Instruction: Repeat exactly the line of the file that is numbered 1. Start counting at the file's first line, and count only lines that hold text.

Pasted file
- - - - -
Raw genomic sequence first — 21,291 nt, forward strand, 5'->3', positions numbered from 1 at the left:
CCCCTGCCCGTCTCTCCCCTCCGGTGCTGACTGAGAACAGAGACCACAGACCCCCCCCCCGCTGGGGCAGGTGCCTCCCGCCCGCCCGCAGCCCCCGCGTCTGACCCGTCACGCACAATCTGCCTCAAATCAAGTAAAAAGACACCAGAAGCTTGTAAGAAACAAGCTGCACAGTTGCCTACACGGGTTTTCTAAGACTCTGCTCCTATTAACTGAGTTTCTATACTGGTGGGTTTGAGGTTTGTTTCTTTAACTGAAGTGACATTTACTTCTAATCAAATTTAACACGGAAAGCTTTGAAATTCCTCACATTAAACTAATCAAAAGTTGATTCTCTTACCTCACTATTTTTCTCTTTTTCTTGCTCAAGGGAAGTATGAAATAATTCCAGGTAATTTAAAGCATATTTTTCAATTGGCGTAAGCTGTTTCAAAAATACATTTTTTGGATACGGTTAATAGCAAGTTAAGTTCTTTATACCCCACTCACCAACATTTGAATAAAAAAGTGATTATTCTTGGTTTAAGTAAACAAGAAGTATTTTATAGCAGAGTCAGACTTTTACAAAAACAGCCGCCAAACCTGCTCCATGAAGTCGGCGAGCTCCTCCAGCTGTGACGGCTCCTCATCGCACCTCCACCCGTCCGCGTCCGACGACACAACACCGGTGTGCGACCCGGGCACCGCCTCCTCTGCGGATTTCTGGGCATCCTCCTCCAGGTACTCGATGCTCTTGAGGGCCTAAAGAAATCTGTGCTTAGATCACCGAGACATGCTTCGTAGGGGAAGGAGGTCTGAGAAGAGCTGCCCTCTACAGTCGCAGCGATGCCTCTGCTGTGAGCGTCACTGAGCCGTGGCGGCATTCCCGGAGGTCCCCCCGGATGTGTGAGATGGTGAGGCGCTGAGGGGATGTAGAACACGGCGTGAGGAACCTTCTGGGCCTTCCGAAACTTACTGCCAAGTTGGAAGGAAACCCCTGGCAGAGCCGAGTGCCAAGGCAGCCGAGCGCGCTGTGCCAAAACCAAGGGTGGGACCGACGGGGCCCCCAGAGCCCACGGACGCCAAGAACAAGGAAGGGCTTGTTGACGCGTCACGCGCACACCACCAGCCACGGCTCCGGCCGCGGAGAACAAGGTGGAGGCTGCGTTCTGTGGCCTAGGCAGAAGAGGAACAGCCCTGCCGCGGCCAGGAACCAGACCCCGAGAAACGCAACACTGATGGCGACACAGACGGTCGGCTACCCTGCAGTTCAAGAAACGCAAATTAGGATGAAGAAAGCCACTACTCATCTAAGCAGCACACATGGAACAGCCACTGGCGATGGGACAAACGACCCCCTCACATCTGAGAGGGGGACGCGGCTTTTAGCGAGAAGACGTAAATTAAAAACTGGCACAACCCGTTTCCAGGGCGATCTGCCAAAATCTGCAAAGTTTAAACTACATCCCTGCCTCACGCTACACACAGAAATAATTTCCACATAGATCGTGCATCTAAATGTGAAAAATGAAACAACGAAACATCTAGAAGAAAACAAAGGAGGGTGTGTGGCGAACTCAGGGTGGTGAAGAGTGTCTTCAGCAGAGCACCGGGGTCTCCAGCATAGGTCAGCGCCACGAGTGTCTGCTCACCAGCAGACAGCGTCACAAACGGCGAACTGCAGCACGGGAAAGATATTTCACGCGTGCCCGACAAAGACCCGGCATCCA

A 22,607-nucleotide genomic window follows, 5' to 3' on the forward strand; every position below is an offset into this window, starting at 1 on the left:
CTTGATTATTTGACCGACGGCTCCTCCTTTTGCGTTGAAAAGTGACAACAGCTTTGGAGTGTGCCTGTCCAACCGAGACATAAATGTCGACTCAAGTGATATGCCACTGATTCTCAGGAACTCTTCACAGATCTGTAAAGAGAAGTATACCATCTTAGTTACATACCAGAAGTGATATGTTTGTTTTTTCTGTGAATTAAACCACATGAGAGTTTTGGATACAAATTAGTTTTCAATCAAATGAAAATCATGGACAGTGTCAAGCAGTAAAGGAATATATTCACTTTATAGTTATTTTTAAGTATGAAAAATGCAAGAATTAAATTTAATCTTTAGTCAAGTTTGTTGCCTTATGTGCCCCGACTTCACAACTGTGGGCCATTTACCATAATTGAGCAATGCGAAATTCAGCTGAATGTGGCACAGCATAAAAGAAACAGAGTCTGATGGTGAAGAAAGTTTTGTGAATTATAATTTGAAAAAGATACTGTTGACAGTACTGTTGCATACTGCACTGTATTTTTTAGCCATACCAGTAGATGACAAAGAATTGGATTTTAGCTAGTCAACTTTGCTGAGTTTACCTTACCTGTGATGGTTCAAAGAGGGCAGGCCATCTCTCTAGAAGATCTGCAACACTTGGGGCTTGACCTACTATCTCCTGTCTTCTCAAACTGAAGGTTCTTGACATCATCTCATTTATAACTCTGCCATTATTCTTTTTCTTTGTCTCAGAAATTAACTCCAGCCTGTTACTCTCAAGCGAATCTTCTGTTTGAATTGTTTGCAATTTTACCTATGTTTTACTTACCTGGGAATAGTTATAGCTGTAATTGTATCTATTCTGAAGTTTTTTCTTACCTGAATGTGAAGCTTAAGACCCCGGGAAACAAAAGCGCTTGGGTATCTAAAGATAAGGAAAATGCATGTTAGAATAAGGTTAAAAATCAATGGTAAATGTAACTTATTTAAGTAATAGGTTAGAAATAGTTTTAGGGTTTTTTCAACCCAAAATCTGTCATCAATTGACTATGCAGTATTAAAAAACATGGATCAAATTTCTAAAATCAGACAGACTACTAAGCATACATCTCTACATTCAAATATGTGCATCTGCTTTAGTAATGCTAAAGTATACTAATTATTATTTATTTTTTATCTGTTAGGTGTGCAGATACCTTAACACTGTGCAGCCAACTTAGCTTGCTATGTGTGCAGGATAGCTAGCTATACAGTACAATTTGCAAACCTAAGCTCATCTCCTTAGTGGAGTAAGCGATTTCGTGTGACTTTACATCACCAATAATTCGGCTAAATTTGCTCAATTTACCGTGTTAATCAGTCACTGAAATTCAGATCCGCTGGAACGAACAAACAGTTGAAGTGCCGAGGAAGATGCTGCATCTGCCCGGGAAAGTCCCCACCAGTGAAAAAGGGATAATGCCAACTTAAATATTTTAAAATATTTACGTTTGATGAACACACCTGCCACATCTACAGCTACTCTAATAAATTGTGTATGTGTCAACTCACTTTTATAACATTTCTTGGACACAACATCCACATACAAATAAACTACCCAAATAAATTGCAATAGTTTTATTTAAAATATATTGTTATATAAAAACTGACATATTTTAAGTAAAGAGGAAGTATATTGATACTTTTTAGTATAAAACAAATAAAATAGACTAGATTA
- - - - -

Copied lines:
Raw genomic sequence first — 21,291 nt, forward strand, 5'->3', positions numbered from 1 at the left: